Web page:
Kenneth Gaburo



1. LINGUA II: MALEDETTO (Composition for 7 Virtuoso Speakers),
Side A (23:20)



2. LINGUA II: MALEDETTO (Composition for 7 Virtuoso Speakers),
Side B (21:05)




LINGUA II: MALEDETTO (Composition for 7 Virtuoso Speakers) 1967-8

Performed by NMCE III members: Alan Johnson, Elinor Barron, Bruce Leibig, Sherry Dorn, Bonnie Mara Barnett, Robert MacDougall, Bruce Rittenbach; directed by Kenneth Gaburo

Released on CRI Records (1974)


BUT,
Language is context-bound and context is language-bound. Thus, any attempt to describe that which Maledetto already puts forth would require either a complete re-statement of the work (obviously ridiculous), or some meaningful extractions (obviously simplistic and censorial). But, to put forth the assertion that Maledetto is a bounded, self-contained entity requires the further assertion that any other language which attends to it, i.e., any and all statements which give/gave rise to it, and any and all statements which follow/followed from it, resides in the domain of a para-language. A para-language is herein defined as some sort of corona which surrounds, accompanies, and presumably attends to a given composition. but is not the composition. nor can it be. Para-languages appear. Sometimes they seem to constructively fulfill (I think) the need to go beyond that which any particular phenomenon (say a composition) generates, and sometimes they seem to replace (I think) the very language they are "para's" of.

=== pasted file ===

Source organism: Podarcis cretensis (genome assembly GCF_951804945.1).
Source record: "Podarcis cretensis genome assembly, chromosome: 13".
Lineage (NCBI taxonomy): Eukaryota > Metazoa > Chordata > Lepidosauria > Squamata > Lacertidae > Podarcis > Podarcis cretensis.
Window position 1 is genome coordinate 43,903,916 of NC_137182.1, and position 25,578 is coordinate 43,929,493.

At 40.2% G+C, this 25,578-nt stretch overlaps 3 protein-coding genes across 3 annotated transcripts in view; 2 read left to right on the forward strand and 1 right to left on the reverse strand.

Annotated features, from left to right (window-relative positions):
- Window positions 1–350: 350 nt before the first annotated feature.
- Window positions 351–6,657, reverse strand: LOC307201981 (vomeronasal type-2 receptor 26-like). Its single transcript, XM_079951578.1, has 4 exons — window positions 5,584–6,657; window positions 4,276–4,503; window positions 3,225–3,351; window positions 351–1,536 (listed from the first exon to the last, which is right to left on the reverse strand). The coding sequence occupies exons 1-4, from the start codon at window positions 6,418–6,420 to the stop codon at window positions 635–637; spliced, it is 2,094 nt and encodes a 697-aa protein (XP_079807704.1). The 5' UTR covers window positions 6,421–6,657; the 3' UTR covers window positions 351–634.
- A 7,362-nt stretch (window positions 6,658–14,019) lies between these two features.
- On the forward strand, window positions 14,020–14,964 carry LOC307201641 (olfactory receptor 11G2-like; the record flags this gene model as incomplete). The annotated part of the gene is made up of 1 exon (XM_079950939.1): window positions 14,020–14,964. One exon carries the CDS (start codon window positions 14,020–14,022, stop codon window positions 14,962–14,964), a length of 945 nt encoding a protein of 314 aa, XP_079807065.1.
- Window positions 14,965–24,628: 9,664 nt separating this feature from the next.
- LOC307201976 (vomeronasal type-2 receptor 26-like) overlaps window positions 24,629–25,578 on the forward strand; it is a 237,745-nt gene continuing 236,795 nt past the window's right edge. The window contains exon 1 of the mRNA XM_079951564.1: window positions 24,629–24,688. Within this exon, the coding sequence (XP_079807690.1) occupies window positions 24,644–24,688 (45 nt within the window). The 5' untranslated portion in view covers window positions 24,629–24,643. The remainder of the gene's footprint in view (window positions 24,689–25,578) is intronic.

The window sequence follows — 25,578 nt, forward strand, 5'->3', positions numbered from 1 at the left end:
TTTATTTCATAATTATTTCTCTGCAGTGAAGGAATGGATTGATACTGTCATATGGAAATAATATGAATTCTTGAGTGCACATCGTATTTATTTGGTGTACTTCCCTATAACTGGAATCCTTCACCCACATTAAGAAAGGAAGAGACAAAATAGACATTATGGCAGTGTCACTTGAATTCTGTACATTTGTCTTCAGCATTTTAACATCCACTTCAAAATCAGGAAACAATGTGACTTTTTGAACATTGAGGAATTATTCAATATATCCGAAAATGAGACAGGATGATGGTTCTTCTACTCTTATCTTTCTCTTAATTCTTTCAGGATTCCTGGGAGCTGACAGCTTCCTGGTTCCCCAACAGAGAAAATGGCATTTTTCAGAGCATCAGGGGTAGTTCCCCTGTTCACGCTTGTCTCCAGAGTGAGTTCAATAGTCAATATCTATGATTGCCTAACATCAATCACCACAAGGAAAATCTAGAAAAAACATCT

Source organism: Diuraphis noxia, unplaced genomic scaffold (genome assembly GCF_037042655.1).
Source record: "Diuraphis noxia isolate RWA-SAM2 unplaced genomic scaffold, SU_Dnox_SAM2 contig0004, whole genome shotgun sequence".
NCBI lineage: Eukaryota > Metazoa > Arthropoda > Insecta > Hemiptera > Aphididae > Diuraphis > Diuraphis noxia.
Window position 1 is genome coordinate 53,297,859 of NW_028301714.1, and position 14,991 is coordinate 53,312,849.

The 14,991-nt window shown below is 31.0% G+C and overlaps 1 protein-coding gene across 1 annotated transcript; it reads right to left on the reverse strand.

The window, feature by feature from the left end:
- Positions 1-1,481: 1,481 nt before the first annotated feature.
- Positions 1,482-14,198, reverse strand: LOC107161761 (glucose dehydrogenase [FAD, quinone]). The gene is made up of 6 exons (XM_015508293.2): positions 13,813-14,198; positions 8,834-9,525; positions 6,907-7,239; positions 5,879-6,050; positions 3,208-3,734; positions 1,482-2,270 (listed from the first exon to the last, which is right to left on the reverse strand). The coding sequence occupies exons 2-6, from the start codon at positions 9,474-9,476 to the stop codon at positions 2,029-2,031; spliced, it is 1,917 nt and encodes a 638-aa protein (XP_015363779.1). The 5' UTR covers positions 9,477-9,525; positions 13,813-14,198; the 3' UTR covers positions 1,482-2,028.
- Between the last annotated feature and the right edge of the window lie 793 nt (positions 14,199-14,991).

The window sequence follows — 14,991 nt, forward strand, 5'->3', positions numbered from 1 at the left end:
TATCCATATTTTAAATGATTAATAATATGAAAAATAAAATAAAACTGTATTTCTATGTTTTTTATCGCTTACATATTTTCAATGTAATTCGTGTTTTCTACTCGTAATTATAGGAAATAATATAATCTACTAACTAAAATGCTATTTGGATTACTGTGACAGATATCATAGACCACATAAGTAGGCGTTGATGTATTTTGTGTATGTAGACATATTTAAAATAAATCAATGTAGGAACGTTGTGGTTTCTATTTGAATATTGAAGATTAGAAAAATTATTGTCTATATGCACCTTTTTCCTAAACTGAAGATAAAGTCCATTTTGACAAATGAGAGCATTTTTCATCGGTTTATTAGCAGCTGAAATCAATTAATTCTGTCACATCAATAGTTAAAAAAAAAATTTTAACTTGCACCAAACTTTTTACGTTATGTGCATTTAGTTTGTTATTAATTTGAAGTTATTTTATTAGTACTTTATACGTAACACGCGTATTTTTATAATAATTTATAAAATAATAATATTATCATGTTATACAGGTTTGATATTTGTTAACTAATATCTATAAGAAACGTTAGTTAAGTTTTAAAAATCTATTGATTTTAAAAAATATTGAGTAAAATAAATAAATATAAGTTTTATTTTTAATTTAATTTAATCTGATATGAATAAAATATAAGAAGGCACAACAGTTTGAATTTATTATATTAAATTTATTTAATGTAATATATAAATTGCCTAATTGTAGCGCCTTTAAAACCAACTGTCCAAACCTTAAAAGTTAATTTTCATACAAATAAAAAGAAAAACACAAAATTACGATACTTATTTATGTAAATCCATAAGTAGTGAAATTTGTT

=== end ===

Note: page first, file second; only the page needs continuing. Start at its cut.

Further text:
BUT,
More precisely, Maledetto is sub-context-bound because it belongs to LINGUA (a massive 6-hour theater written between 1965-1970). The four segments are: LINGUA 1: Poems and Other Theaters, (Inside, The Flight of Sparrow, Dante's Joynt, Mouth-Piece, Poesies, Glass): LINGUA II: Maledetto. (Composition for 7 Virtuoso Speakers): LINGUA III: In The Can, (a Dialectic Mix in 3 Rounds): LINGUA IV: The Flow of (i), (Composition for Assorted Phenomena). LINGUA speaks out for language as my compositional concern and thus reflects the expression: Compositional Linguistics (i.e., language as music, and music as language). In this regard the range of LINGUA extends from nonverbal communication to structural linguistics (e.g., generative grammars). from explorations beyond concr6te poetry and text-setting (e.g., What is constituted by the expression minimal intelligibility?) to contextuality (e.g., the structure of a composition is looking at you), from sound for its own sake (e.g., the acoustical properties of language) to perception (e.g., What is constituted by the expression: observer?) These pursuits fall out into three broad and ultimately mutually inclusive areas, namely: physiological, acoustical, and structural linguistics. It should be obvious that the articulation and reception of even the most primitive musical signal likewise embraces these areas. From this it follows that one can view each human as a unique and complex linguistic system. capable of generating more than one kind of language at a time. Say, trivially, sound, gesture, energy, thought, feeling. Thus each human can be viewed as a contrapuntal, rather than a mono-lingual system. So can a composition. LINGUA as a total structure. and Maledetto as a particular segment of that structure, places it-self right in the middle of this conceptual position.